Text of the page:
A typical Mom is folding laundry, shouting tasks to kids upstairs and handling day-to-day issues on an ordinary day as An American Daughter opens. Only when she listens to an interview on the radio and criticizes herself for an insignificant flub do we realize that she’s just been nominated by the President as the U.S. Surgeon General. Welcome to Wendy Wasserstein’s incredible ruminations on the roles of gender politics that still resonate nearly twenty years after its opening.
The life of Dr. Lyssa Dent Hughes, beautifully portrayed by Susan Marie Rhea, turns topsy turvy with the pronouncement. The play shows how she handles the attention, the onslaught of press, and how an innocent slip can flip the switch of public sentiment, all while handling the duties of being a wife, mom, and friend.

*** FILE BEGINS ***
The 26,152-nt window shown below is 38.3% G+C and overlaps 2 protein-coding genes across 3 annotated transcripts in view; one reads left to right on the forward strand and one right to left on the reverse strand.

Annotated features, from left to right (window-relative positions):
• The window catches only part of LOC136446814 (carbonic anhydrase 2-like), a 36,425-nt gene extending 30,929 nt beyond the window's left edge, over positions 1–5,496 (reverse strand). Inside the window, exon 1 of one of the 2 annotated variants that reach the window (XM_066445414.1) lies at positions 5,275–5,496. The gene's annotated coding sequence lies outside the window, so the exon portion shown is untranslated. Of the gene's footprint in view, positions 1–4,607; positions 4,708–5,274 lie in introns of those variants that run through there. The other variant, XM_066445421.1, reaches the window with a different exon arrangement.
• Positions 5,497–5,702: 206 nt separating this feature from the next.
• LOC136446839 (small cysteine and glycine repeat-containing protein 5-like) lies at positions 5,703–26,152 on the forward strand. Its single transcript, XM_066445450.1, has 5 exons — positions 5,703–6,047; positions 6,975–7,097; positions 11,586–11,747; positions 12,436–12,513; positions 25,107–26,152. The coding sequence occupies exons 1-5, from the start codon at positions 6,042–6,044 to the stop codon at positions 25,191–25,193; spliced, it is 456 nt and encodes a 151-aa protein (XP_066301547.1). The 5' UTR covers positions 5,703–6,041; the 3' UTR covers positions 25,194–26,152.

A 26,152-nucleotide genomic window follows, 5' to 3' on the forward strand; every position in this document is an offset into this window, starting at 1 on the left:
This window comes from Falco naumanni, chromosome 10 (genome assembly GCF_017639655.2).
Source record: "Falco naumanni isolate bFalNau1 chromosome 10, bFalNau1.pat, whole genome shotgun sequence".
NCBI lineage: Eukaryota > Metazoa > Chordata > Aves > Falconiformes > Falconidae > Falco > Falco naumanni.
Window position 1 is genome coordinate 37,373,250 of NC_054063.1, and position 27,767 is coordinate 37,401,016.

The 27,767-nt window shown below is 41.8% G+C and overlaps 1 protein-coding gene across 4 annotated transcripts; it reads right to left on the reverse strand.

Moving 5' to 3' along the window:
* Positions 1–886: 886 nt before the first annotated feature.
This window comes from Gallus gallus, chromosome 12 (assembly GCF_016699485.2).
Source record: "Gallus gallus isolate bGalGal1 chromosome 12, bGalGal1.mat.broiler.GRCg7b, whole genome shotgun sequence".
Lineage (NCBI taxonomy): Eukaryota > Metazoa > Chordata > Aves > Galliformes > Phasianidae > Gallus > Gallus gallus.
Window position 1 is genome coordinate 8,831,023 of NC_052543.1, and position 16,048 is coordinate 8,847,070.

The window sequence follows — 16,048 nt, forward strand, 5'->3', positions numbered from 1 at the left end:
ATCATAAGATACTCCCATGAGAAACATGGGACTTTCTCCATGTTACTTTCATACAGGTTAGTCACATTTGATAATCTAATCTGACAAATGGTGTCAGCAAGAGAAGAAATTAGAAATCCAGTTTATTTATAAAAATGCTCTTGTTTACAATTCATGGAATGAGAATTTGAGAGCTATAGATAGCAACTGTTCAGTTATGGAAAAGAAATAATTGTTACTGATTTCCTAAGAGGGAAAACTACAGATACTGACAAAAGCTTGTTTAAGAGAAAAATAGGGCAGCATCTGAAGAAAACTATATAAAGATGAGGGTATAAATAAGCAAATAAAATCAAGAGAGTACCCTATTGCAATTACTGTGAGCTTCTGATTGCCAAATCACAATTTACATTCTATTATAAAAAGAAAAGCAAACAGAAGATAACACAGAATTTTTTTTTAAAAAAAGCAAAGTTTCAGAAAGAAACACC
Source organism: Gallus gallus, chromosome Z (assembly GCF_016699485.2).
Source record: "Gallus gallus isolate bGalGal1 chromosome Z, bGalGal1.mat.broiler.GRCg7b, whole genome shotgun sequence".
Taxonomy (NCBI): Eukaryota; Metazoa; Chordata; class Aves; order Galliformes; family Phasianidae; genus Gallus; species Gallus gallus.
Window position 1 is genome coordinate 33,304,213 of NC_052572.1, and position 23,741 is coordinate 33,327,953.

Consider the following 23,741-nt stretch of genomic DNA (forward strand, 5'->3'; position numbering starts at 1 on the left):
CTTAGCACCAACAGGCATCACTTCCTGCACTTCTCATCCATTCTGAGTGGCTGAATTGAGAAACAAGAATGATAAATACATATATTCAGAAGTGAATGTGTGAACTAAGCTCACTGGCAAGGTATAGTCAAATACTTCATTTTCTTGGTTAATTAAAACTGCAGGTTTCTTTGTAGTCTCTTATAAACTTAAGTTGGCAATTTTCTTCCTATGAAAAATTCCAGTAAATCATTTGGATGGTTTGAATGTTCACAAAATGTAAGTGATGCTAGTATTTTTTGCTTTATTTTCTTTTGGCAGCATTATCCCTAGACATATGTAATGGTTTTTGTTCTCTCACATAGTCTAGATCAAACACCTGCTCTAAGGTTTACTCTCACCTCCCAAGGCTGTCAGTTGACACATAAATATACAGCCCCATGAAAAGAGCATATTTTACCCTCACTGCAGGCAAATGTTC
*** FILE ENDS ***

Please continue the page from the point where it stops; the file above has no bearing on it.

Entertaining and insightful, the play echos timeless sentiments that are part of the bedrock of the country, and that resonate particularly now in this politic city. As the program notes, “ The playwright explored the deeper issue of the complex politics of independent American women living in a society that values traditional roles and expectations. “ Keegan recognized the opportunity and grabbed it in rearranging their production schedule to showcase this piece at such a crucial time in our history. Dr. Lyssa Dent Hughes shows how we must have the strength to get up and keep going, no matter what battles are won or lost, despite the victories and defeats. As a blood line descendent of the wife of Ulysses S. Grant, whose picture is prominently displayed, it’s wired in her DNA. Wasserstein brings these traits to the forefront and Keegan gives us a fresh opportunity to remember, reflect, “rise and continue,” a battle cry to get up and keep going.